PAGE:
Intensive diabetes therapy to control blood glucose halves the risk of kidney problems later in life, shows study.
The Diabetes Control and Complications Trial (DCCT) and Epidemiology of Diabetes Interventions and Complications (EDIC) Research Group said that compared to conventional therapy, near-normal control of blood glucose beginning soon after diagnosis of type 1 diabetes and continuing an average six and a half years reduced by half the long-term risk of developing kidney disease,
The risk of kidney failure was also halved, but the difference was not statistically significant, perhaps due to the relatively small total number of patients who reached that stage of the disease.
Participants entered the DCCT on average six years after onset of diabetes when complications of diabetes were absent or very mild. Half aimed for near-normal glucose control (intensive therapy) and the others received what was then standard glucose control.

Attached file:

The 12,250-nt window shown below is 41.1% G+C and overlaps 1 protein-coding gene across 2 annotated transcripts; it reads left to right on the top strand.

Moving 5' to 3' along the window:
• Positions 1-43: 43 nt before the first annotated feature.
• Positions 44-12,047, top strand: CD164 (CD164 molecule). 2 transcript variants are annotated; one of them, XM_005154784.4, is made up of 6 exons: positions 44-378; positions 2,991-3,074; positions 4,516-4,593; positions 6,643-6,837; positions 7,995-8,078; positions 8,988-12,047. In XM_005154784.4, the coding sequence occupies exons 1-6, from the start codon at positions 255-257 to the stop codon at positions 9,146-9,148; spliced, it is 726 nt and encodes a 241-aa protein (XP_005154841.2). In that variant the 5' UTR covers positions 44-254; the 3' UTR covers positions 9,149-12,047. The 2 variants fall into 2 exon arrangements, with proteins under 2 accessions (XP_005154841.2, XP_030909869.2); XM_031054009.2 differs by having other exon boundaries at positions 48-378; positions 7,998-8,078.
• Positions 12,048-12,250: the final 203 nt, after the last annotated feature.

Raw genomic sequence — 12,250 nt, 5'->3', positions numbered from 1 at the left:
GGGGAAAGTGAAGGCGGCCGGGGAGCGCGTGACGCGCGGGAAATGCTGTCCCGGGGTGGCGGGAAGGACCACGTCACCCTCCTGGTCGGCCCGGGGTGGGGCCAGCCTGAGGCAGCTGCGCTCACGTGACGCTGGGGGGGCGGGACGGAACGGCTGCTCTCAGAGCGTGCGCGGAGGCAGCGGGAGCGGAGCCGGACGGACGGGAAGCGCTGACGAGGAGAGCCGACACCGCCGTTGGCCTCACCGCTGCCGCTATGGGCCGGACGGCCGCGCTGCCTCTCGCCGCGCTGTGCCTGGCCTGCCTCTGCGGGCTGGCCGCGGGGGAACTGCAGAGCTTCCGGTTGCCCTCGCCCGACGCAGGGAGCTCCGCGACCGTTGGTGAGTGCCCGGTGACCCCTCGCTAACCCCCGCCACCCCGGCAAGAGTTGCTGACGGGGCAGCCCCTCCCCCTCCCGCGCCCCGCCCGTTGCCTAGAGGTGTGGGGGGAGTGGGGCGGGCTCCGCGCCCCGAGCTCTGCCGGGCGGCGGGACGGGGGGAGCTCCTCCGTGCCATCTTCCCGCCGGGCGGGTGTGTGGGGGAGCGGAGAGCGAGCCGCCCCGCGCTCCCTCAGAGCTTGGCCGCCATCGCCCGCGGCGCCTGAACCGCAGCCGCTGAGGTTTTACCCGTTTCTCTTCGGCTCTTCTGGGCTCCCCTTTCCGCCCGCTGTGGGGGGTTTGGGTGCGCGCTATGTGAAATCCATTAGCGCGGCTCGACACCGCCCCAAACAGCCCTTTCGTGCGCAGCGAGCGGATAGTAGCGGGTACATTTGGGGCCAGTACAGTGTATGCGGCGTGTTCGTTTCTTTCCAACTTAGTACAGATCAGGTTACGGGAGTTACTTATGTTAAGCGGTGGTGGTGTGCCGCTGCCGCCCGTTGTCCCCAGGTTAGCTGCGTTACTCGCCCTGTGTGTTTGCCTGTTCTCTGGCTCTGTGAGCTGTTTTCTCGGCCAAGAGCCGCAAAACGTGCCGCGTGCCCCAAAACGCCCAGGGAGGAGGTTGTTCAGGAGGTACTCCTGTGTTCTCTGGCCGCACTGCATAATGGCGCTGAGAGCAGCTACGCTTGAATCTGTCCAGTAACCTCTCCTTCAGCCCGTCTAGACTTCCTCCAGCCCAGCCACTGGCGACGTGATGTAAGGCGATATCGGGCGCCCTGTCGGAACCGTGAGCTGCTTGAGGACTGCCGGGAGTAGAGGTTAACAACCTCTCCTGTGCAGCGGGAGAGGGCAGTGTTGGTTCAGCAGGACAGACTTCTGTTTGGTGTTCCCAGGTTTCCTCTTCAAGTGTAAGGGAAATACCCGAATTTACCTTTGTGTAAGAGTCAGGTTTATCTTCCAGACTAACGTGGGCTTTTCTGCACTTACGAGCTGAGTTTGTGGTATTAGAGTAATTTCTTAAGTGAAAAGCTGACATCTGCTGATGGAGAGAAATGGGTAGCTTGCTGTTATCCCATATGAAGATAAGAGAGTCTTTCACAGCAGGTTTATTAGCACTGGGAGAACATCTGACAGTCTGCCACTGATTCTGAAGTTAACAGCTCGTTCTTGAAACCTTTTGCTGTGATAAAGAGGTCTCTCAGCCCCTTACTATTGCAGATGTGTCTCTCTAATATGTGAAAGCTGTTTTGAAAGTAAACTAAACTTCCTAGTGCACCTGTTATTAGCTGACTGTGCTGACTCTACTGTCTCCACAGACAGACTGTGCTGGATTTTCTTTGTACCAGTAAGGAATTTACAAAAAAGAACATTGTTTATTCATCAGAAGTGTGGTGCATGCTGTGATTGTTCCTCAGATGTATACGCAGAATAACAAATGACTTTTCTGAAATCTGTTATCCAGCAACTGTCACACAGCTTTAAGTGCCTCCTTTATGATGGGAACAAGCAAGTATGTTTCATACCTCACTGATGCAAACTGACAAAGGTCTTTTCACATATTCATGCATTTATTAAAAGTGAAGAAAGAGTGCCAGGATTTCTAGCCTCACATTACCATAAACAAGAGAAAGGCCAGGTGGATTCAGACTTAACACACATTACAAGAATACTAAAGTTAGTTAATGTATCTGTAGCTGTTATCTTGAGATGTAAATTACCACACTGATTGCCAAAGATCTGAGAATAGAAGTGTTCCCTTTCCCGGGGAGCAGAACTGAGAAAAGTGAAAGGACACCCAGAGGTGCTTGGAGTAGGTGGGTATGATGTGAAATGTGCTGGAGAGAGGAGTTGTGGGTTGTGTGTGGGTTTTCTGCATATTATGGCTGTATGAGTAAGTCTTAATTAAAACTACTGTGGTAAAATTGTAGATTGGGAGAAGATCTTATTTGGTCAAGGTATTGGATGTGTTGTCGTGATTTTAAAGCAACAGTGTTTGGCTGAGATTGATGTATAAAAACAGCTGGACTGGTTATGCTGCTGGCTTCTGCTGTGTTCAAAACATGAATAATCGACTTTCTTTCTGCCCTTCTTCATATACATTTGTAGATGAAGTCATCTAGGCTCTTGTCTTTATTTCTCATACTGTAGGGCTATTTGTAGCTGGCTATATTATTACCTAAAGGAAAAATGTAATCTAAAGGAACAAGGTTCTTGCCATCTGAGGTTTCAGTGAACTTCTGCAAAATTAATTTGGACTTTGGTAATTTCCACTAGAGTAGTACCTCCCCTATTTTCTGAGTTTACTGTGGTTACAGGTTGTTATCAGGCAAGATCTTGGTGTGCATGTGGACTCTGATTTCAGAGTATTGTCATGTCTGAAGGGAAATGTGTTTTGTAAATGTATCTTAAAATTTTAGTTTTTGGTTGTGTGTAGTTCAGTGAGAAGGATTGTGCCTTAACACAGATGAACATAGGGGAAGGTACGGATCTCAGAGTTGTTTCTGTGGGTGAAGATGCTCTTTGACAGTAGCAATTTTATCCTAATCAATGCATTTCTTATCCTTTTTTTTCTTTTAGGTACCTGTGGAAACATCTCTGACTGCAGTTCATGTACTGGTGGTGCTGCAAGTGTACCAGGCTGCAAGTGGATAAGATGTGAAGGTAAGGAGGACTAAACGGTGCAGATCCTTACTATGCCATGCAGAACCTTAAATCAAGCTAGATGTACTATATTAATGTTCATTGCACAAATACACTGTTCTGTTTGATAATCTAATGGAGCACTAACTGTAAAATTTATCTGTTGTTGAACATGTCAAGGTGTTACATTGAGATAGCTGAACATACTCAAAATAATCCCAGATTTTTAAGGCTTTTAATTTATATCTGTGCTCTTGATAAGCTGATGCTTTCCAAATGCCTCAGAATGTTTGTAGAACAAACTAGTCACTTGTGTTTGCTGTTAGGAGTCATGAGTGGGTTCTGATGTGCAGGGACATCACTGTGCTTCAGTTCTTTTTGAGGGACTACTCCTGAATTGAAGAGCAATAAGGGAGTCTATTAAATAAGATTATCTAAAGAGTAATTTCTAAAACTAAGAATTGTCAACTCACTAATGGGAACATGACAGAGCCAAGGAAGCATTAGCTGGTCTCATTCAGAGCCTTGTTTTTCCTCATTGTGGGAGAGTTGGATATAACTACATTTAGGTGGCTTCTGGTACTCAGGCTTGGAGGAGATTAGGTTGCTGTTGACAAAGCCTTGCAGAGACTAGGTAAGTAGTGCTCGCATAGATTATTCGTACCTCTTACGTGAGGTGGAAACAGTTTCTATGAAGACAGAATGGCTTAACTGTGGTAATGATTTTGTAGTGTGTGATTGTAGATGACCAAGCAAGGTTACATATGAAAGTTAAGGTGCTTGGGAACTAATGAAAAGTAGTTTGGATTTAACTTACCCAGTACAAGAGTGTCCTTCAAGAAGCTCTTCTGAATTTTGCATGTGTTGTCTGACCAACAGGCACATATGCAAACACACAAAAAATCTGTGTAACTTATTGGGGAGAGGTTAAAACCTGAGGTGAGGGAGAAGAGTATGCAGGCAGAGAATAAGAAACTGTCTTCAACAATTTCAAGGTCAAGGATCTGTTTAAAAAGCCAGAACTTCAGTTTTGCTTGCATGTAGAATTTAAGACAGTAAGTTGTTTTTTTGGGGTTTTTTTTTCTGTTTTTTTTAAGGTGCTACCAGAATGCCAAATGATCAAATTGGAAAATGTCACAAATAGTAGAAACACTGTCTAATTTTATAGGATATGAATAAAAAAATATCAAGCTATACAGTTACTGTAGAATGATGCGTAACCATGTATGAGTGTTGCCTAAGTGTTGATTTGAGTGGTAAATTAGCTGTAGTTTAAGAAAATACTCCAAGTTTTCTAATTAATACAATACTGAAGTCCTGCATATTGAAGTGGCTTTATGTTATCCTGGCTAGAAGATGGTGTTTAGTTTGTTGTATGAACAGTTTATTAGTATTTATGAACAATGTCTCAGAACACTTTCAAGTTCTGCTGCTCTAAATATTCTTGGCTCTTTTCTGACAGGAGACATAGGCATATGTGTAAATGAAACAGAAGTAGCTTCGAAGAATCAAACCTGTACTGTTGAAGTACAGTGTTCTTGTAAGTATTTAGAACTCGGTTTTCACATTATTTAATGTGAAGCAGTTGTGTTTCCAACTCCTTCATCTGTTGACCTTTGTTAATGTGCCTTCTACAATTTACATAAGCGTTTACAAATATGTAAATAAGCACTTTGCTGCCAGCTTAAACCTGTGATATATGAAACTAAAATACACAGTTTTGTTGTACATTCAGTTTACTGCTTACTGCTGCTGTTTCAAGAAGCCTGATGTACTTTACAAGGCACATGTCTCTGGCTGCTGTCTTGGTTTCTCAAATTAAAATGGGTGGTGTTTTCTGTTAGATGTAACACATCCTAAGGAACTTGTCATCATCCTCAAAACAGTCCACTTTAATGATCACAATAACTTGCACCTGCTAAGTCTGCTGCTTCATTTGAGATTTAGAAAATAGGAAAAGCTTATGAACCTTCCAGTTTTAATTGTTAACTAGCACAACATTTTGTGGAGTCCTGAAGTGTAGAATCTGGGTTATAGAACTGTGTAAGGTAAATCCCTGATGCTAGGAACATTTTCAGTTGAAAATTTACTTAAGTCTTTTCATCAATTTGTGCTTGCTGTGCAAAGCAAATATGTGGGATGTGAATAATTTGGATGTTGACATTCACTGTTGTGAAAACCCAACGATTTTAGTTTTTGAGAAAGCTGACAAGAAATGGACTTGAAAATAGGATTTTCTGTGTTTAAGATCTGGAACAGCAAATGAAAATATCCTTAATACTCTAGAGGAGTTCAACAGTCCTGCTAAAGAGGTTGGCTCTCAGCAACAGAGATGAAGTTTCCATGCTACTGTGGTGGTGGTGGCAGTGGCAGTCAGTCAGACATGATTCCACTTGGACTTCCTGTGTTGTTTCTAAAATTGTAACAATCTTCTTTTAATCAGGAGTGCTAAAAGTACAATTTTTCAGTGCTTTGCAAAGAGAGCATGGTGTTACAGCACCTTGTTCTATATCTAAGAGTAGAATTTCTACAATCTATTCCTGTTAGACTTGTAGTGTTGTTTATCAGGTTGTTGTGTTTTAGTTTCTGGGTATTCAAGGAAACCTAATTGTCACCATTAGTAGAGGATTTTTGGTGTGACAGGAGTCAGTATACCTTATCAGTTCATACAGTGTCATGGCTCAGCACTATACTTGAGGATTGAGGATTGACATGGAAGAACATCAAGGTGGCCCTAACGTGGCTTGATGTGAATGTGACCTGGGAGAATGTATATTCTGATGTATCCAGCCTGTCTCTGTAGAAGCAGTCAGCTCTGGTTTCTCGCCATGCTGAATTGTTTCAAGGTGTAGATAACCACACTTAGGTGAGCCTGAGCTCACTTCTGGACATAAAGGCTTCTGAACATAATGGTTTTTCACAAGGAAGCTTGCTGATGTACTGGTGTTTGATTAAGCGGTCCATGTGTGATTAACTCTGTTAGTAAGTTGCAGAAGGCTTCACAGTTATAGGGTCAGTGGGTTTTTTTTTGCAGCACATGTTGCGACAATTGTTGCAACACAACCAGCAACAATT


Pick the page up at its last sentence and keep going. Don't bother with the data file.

After an average 22-year follow-up, 24 in the intensive group developed significantly reduced kidney function and 8 progressed to kidney failure requiring dialysis or transplantation. On conventional therapy, 46 developed kidney disease, with kidney failure in 16.
"Achieving near-normal glucose levels in type 1 diabetes can be challenging. But our study provides strong evidence that reinforces the benefits of reaching the goal as early as possible to slow or prevent kidney disease and other complications," said first author Ian H. de Boer, M.D., a kidney specialist at the University of Washington, Seattle.
The finding was published online in the New England Journal of Medicine Nov. 12 to coincide with presentation at a scientific meeting.